‘When the President asked to speak to me about his view that Simelane was the right person to appoint to the position of NDPP, he indicated that though he had firm views on appointing Simelane, he wished to obtain an opinion from me.’ (My emphasis.)

[36]      Minister Radebe stated that even before he had been appointed Minister of Justice and Constitutional Development, Mr Simelane had impressed him as someone who was diligent and tirelessly dedicated to duty. Minister Radebe gained ‘firsthand information’ of Mr Simelane’s work ethic and character during his (the Minister’s) tenure as a member of Cabinet. According to the Minister, when President Zuma approached him during November 2009, for his view on Mr Simelane’s track record and abilities, he did not hesitate in assuring him that Mr Simelane was more than capable of executing the functions attendant on being the NDPP without fear, favour or prejudice.

[37]      The paragraphs set out below are significant:

’The President specifically sought my views on the findings and recommendations of the Ginwala Enquiry Report. This was a report that was not only tabled before Cabinet in 2009, but one that I had reason to study  as part of familiarising myself with the intricacies of the relationship between the national prosecuting authority and my office, and the manner in which the discharge of our separate and collective constitutional obligations were tabled in Parliament.

            On the occasion when, in November 2009, the President spoke with me regarding Simelane’s appropriateness for the position of NDPP, I had a good sense of Cabinet’s views on the Ginwala Enquiry Report, including the criticisms of Simelane that were noted in that report. I was able to share these views fully with the President.’

[38]      In respect of the investigative process that Minister Surty had requested the PSC to undertake, Minister Radebe acknowledged that in his request his predecessor had stated that he regarded the remarks or findings of the GE in a serious light. Minister Radebe considered that on its own version the PSC had conducted a desktop investigation by assessing only the record of proceedings of the GE and its report. Minister Radebe thought it critical that the PSC had not provided Mr Simelane with an opportunity to present his views and to this end submitted a document prepared by Mr Simelane to the PSC, with a request that it consider and reflect on the possibility of taking oral evidence from Mr Simelane. The PSC having already made recommendations to the Minister considered itself to be functus officio. Consequently, Minister Radebe took the view that there was no purpose to be served in presenting the PSC’s findings to the President and advised the President accordingly.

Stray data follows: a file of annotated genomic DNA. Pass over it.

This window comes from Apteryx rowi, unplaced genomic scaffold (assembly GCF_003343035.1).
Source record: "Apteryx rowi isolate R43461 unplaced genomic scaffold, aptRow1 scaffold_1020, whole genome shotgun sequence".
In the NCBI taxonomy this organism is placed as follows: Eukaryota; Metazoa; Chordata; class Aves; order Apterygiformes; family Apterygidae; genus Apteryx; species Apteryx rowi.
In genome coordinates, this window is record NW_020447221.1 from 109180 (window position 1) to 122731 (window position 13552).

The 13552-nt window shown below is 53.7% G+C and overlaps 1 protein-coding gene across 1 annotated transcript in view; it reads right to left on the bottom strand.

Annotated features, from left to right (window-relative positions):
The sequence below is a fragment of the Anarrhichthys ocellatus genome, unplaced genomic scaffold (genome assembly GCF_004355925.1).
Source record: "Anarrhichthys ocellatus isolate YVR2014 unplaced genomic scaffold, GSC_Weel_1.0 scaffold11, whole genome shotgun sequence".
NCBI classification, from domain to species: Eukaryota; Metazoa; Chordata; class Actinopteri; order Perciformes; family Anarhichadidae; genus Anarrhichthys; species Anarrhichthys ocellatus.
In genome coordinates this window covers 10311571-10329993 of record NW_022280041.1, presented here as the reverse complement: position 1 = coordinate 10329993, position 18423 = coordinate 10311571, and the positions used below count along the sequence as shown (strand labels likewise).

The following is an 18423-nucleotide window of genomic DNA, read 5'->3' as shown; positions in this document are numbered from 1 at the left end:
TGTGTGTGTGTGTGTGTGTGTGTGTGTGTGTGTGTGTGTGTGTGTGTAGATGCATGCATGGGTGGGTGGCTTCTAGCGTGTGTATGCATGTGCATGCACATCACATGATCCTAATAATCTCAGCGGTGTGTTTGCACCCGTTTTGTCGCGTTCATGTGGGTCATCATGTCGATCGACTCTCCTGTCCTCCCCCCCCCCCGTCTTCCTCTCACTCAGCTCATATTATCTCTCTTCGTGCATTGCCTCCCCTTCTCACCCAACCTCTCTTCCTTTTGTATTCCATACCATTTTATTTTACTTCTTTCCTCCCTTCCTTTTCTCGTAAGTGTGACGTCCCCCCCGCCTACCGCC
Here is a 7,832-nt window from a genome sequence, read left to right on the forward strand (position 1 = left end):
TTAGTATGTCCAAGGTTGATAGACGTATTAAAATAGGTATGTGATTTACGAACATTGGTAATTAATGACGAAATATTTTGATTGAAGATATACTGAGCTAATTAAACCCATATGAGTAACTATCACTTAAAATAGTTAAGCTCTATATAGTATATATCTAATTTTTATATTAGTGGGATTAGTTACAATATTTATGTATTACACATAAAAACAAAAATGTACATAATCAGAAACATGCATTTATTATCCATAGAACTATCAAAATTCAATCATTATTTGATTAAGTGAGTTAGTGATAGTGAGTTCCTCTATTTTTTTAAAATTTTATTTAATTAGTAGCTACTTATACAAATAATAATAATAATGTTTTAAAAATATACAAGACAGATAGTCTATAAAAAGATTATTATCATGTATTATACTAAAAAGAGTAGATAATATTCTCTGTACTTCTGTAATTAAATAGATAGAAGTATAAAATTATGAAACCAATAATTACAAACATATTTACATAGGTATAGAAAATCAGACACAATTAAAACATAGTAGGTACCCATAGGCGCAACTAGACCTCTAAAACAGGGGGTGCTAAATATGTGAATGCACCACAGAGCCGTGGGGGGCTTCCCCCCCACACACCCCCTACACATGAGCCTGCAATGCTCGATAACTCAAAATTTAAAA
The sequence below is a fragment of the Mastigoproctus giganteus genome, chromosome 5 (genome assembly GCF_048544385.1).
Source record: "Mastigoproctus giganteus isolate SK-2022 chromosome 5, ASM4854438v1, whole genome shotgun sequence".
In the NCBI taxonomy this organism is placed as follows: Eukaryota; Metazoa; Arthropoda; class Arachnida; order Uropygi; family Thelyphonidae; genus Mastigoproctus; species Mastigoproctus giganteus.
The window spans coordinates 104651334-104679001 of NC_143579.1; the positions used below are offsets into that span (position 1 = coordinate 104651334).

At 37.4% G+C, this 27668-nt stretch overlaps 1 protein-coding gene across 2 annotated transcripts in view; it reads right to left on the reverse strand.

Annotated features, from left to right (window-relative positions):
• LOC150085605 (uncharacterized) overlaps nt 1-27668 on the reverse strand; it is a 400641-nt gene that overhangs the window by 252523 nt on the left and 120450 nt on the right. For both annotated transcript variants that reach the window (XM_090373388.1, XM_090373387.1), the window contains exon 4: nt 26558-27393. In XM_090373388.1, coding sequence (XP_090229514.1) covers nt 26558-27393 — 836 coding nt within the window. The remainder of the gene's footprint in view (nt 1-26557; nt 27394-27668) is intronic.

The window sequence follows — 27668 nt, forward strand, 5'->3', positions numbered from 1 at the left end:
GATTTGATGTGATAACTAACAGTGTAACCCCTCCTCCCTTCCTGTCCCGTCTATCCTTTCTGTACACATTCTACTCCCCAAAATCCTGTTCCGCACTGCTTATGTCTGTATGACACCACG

[39]      A refrain in Minister Radebe’s opposing affidavit is that the GE had not been concerned with the conduct or the activities of Mr Simelane but rather with those of Mr Pikoli.

[40]      The following paragraph of Minister Radebe’s affidavit is instructive:

‘I continue to hold the view that Simelane is a fit and proper person to provide leadership at the national prosecuting authority. On discussing my views with the President, he appeared satisfied that I had applied my mind to the issues regarding Simelane’s fitness for office raised by me, and expressed his appreciation of my candour.’

[41]      In the present case, central to the dispute between the Government and the DA is the submission in the opposing affidavit by Minister Radebe that, whilst the President may consult with the national executive, the final decision on whom to appoint as NDPP is his and his alone. The DA’s position is that it is not a power that is untrammelled and it submitted that the power to appoint must be made in accordance with the law and is subject to scrutiny by a court. The parties differ about whether constitutional and statutory prescripts were met when Mr Simelane was appointed NDPP.